The feeling of this project being a deep national insult is indeed overwhelming. But however, a few other things come to mind:

If one urban black gang comes and shoots up your house, killing some of your family members, the rational reaction is not to suddenly believe all random groups of urban black people have no right to live in that very area. And I’m not saying that it won’t understandably be your reaction, I’m saying that it isn’t the one on which furthers thoughts and decisions should be based. The Muslims who are building Park51 aren’t automatically the same Muslims who flew the planes into the World Trade Buildings in 2001. Of course, I think, in this emotional and symbolic context, Abdul Rauf should be fully transparent and accountable with his funding, activities and personnel. If he is absolute about building the mosque here and expects it to thrive without violent attacks to bring it down, it cannot be with an indifference of the history of that particular spot in New York City, or even Manhattan alone. This project will certainly be an irrefutable and uncontestable insult if he decides to do whatever he wants without a strong attempt to gain the trust of the people who live there as well those who have had relatives and friends die in the 9-11 attacks.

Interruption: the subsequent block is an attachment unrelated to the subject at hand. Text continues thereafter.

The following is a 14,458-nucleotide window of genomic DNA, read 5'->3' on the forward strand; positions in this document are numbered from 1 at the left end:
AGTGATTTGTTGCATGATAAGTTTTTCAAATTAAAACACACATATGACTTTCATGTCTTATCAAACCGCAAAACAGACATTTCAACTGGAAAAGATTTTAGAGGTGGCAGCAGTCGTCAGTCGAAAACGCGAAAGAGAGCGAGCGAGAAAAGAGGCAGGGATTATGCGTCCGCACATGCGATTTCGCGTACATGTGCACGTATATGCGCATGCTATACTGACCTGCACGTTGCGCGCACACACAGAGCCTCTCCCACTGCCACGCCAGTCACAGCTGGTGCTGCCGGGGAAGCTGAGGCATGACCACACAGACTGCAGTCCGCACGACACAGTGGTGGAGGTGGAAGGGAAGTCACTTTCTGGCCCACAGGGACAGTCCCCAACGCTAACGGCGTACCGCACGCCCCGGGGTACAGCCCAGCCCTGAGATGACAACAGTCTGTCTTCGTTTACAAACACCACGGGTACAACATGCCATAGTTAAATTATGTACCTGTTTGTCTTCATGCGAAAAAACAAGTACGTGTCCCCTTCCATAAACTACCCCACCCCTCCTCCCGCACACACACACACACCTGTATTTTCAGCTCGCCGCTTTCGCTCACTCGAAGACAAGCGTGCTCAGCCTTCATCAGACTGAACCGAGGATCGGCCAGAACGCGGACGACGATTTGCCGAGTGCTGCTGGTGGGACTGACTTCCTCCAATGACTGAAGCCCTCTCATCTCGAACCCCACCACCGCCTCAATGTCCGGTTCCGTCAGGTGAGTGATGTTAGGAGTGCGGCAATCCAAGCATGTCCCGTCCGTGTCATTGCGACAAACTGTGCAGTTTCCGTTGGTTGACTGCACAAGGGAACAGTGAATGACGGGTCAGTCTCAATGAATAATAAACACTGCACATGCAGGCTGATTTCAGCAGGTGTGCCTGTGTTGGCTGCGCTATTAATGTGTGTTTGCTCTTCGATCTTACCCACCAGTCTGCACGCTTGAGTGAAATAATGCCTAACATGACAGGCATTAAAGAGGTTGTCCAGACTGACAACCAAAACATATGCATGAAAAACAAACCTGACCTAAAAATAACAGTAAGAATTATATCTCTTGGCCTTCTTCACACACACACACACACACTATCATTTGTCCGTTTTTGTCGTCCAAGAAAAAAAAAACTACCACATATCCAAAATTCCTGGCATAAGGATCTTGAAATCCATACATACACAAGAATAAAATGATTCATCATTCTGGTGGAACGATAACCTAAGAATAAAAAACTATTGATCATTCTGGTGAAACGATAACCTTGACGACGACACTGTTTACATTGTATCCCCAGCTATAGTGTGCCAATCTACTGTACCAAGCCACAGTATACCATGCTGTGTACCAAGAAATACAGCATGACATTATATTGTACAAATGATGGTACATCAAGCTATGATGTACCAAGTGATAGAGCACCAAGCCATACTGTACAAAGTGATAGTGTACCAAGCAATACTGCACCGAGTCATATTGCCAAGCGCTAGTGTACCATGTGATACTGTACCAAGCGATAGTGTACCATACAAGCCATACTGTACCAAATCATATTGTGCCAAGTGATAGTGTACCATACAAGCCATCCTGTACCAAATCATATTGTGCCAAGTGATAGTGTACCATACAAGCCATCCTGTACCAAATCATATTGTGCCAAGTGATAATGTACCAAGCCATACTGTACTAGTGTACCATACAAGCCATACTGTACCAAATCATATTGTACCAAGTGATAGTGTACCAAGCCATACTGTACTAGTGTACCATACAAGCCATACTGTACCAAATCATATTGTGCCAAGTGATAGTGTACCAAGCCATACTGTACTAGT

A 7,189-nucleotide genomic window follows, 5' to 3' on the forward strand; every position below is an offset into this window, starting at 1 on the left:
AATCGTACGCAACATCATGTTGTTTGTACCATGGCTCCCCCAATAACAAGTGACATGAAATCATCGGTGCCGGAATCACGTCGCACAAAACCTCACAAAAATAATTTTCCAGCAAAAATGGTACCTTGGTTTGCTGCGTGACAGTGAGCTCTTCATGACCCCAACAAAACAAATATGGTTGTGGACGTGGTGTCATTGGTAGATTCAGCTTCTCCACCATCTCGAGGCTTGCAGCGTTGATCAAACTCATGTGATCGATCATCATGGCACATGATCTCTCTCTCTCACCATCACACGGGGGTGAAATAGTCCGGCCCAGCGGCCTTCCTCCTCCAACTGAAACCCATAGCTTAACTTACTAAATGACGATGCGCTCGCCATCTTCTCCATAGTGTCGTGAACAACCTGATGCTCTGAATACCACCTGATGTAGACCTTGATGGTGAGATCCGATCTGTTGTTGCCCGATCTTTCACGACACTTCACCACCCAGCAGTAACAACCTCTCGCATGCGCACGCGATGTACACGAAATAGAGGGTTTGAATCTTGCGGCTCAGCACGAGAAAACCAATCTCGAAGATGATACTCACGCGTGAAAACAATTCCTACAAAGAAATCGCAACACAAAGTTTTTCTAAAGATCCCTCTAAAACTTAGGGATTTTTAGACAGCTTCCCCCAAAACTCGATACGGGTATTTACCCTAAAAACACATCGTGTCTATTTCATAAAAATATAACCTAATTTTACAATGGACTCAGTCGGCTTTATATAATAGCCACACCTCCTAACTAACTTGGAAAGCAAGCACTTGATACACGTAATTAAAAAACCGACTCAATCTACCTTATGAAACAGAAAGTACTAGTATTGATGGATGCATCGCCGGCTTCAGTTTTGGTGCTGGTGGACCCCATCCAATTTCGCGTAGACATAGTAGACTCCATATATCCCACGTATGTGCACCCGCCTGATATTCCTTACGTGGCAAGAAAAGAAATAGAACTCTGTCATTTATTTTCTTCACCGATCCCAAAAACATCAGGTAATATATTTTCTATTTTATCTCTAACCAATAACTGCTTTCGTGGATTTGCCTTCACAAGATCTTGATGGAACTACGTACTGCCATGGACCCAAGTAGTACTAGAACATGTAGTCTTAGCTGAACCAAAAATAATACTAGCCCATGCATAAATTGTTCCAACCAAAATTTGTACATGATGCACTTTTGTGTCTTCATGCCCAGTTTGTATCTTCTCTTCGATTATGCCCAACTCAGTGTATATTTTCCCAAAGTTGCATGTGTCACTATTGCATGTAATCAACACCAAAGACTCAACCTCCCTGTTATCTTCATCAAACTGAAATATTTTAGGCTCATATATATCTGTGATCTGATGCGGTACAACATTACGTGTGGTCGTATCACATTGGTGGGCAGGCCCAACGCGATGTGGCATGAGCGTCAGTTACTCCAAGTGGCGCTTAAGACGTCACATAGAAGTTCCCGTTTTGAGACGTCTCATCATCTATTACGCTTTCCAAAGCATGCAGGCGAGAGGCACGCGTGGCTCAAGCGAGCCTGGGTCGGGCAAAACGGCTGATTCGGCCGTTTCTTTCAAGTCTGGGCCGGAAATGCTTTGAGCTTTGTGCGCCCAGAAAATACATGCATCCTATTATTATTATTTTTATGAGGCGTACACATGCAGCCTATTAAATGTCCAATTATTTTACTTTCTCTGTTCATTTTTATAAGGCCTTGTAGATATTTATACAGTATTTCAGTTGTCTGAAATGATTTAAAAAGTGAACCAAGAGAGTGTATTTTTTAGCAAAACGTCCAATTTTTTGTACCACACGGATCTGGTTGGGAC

Secondly, I have a bit of a problem with the idea that the relatives and friends of 9-11 victims suddenly have the authority to declare what is right and wrong for construction by any set of people in any given place. In the 17th century, The English hopped on their boats and came to America, which was already inhabited and cultivated by Native Americans. Indians were more than happy to do trade with the whites, and the whites in return destroyed their land, took their food supplies and burned down their houses. This kind of behavior lasted all the way up and after Andrew Jackson order the removal of Indians from their own land in the South in the 19th century, sending them through tribulations of death, starvation, disease and famine to the West.